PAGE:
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Artist creates miniature version of a pre-gentrified Fishtown

Written by
Karen Chernick

When Drew Leshko first moved to Fishtown 10 years ago, the entrance to the Penn Treaty Food Market at the distinctive asymmetrical intersection of East Girard and Frankford Avenue was at the corner. The entrance soon moved to the rear and, for a reason he’s never quite gotten, the market’s graphic, red sign moved with it. “I never understood it; it must have been expensive to move the sign,” Leshko says.

The faded ghost of the original corner signage and its rusted drill holes are just a few of the meticulously crafted details that appear on Leshko’s sculptured version of the Penn Treaty Food Market, in a newly opened exhibition at Paradigm Gallery + Studio called “Sacred Lands.” On view until May 19, the show brings together the artist’s 1:12 dollhouse scale replicas of Fishtown’s overlooked and, often, neglected buildings.

Drew Leshko creates miniature versions of pre-gentrified Fishtown buildings in Sacred Lands.

Photograph: Courtesy Paradigm Gallery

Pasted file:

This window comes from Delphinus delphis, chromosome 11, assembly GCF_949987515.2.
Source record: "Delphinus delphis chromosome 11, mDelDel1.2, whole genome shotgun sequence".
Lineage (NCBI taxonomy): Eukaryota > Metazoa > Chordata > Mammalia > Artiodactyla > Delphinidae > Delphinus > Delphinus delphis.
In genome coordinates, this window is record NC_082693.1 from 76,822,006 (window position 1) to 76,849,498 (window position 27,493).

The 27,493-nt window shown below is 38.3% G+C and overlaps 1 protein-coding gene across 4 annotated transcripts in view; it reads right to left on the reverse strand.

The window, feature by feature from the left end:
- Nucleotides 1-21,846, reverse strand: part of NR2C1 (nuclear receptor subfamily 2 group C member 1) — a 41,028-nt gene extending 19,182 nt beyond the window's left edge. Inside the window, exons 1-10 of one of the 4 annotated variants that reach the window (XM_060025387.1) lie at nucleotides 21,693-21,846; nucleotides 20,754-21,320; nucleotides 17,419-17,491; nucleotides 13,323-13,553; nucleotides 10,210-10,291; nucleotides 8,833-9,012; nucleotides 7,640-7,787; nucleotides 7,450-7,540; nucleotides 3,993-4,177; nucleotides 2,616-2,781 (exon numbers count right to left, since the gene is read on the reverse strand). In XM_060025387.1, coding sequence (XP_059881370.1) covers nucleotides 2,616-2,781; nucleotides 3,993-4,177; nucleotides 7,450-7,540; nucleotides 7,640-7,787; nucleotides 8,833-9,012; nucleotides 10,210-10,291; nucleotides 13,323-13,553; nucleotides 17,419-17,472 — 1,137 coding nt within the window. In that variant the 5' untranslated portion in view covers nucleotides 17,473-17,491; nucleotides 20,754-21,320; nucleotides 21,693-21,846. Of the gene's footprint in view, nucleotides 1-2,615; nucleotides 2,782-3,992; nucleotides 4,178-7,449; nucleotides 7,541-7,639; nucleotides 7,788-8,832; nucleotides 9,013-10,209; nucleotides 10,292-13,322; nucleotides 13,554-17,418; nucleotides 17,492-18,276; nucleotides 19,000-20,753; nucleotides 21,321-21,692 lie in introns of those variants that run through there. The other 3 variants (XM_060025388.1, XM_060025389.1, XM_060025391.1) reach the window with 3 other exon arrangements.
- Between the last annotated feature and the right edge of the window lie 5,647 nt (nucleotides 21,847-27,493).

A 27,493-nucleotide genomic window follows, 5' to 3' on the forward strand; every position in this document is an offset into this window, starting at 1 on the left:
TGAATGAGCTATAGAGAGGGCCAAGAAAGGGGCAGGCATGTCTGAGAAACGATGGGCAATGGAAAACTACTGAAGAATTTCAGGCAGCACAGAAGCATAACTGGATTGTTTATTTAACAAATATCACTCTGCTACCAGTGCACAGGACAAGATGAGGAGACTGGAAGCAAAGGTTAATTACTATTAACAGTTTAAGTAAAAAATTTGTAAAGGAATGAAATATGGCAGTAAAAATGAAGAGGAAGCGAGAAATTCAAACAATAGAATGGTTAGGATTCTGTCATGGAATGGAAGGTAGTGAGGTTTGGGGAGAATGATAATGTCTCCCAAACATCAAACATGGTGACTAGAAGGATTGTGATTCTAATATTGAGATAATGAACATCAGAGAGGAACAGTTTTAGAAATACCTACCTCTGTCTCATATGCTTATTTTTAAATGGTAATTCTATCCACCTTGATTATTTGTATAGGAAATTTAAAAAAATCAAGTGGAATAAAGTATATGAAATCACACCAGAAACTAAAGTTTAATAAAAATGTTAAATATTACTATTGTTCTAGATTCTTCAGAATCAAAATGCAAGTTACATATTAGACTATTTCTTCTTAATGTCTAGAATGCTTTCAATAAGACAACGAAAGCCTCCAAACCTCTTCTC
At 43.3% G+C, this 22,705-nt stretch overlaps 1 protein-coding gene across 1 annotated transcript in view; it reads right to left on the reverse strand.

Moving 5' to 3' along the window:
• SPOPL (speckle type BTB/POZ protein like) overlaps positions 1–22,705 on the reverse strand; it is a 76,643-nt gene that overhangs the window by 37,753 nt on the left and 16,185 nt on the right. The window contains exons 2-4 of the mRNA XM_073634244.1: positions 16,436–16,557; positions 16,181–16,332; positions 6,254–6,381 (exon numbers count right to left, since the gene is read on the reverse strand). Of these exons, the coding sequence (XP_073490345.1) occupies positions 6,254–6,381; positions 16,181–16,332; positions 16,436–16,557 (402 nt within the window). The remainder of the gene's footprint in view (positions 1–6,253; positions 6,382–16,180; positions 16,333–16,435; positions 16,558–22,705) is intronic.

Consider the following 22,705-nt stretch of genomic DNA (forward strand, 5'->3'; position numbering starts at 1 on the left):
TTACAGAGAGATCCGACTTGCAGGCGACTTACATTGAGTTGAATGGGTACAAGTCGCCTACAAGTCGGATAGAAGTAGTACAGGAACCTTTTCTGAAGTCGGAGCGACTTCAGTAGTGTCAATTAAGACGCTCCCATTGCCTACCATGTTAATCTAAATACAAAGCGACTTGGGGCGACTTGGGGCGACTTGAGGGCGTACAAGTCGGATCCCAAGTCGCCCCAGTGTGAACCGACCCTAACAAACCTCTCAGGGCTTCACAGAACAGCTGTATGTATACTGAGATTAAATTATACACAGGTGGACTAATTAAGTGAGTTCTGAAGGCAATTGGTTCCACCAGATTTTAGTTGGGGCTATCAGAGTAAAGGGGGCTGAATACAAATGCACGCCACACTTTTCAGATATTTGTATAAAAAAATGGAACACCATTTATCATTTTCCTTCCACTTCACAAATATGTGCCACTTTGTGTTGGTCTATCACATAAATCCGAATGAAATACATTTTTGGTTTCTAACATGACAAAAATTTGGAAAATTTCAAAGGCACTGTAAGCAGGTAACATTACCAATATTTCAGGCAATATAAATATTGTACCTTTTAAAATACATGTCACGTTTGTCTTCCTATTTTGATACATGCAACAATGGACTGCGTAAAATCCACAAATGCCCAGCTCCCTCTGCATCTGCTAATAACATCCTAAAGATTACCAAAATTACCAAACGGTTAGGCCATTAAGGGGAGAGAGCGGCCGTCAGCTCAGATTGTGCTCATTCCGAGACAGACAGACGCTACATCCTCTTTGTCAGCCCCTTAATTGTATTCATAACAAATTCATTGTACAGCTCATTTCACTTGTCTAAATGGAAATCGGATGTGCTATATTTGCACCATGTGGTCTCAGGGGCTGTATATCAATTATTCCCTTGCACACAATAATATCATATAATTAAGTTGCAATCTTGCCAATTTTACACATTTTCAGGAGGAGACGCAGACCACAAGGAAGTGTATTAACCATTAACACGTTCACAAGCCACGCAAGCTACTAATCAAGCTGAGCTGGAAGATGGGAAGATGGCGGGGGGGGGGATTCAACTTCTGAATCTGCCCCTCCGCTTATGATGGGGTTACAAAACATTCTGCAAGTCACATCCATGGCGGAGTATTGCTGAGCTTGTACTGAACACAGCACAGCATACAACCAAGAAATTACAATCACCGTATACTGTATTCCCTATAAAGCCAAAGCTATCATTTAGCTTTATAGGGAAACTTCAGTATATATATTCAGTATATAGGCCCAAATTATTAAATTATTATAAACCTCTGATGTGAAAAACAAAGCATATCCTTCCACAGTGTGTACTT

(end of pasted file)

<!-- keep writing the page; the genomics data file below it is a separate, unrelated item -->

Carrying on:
Starring in the exhibition are the Edward Corner Warehouse, Kensington Soup Society, the now-razed Penn Treaty Metals, the Barbary, Bicycle Stable and “Old Brick” (aka Kensington Methodist Episcopal Church).

“Sometimes I select a building because of the juxtaposition of slapdash renovations paired with the late 1800s-style architecture,” Leshko explains. “Sometimes I’m attempting to forecast what may not be here tomorrow. For this show, I wanted to show buildings that are important to our history and act as reminders to our past.”

The movement of the market’s exterior signage is probably the least dramatic of the changes that Leshko has documented over the past decade, resulting from the neighborhood’s wave of gentrification and redevelopment. Of the 40 buildings he’s sculpted in miniature form, roughly 10 percent have been demolished. Others, like the Edward Corner Warehouse, have been the subject of preservation battles.

Drew Leshko creates miniature versions of Fishtown buildings in his latest exhibit , Sacred Lands.

Photograph: Courtesy Paradigm Gallery

But in their miniature, sculpted form, Leshko hopes that Fishtown’s “eyesores are somehow transformed into ‘cute’ decay. Hopefully the sculptures encourage people to look around our city differently.”

And many of the exhibition visitors may have been to Penn Treaty Food Market without realizing it. The one-story supermarket became popular bar, Garage Fishtown, in August 2016—complete with a selection of 400 beers, whiskey and $4 pickle backs.

See “Sacred Lands” at Paradigm now through May 19.

Drew Leshko sculpted this mini version of the Barbary in his latest exhibit, Sacred Lands, at Paradigm Gallery

Photograph: Courtesy Paradigm Gallery

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